High winds and warm temperatures caused flooding in Kipnuk in the early hours of Dec. 10. Facebook photos showed water flowing down slushy roads; Kipnuk sits three miles from the Bering Sea coast.
Tribal administrator Sam Amik said that the winds reached as high as 60 miles per hour, but the flooding was gone by the time he got back to work in the morning. He said that he didn’t hear of any damage, but that the weather has not been normal for this time of year.
"It feels like it’s warm and a lot of high winds, I think even more than usual a year before," Amik said.
This has become the new norm across the Yukon-Kuskokwim Delta. Late winters and sudden thawing have turned roads into slush and made rivers and sloughs, which are necessary for travel, less safe because they take longer to freeze.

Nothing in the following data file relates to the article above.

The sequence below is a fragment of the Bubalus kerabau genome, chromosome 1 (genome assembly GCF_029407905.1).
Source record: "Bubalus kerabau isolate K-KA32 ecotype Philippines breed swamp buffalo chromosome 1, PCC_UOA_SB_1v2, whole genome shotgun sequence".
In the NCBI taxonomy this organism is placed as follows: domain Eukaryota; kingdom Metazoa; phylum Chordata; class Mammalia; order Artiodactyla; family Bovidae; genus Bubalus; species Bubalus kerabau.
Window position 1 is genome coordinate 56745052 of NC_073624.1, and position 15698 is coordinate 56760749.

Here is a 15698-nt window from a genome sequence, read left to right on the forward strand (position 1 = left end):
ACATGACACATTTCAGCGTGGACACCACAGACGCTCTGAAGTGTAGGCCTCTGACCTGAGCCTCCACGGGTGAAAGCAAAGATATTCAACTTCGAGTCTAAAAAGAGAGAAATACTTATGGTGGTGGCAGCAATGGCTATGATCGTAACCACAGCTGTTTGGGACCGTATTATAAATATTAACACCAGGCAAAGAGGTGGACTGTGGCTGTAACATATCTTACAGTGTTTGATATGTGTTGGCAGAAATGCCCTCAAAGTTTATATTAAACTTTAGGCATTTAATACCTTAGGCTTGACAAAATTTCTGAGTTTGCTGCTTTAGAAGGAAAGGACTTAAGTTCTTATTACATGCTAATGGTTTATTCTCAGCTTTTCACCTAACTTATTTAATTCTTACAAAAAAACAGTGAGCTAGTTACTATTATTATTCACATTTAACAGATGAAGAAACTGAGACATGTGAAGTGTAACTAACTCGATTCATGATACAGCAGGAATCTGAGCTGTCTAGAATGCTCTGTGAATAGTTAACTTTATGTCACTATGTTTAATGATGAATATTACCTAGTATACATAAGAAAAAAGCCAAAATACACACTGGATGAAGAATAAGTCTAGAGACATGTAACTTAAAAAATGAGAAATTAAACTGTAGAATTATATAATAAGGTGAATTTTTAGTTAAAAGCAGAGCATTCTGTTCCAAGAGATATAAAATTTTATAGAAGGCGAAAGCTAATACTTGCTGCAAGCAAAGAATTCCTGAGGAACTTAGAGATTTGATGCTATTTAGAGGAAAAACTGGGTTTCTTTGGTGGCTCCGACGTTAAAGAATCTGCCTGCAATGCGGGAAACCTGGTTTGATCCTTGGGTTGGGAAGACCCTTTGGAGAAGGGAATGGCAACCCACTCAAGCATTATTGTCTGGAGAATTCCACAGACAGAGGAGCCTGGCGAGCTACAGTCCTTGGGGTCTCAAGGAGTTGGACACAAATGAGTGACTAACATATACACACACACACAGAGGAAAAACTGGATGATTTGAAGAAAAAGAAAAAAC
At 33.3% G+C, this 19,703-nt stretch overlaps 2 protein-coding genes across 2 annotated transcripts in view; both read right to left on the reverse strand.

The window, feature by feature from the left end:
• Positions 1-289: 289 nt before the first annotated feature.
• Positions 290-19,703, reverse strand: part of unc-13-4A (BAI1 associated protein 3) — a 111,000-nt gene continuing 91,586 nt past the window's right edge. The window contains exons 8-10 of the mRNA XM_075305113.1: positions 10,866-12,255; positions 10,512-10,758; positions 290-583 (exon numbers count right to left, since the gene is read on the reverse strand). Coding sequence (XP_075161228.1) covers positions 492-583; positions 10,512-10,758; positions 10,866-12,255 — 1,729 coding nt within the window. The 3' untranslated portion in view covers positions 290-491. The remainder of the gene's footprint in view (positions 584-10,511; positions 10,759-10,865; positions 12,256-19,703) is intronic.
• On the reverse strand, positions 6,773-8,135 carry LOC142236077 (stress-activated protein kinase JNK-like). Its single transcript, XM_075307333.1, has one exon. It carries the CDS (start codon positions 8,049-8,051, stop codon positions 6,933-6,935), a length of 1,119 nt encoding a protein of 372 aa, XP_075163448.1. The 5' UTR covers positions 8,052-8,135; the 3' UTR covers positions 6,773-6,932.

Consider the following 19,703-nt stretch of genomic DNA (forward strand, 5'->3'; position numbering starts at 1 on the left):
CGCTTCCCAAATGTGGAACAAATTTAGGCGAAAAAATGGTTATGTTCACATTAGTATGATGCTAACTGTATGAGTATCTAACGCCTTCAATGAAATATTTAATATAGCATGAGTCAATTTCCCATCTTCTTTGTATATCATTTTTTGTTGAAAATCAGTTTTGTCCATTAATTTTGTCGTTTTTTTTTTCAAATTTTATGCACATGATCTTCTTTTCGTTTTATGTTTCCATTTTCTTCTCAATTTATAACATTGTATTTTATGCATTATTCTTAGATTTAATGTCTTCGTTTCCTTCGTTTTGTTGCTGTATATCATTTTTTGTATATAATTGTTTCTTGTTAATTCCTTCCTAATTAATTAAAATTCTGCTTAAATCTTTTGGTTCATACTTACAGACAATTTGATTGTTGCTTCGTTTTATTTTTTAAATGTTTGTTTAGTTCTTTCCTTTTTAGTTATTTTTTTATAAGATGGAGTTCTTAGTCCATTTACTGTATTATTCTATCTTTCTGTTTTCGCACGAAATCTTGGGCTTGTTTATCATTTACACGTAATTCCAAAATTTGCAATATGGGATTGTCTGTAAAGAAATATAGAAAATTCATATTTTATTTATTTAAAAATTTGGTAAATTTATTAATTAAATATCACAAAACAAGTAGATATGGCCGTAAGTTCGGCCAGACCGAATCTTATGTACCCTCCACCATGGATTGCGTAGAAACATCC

There have been reports of little to no sea ice on the Bering Sea coast, which means less protection for coastal villages when winter storms pop up. Coastal villages like Kotlik and Hooper Bay experienced flooding earlier this month after a winter storm. The National Weather Service shows that Kipnuk could expect temperatures to reach as high as the low 30s for the rest of the week.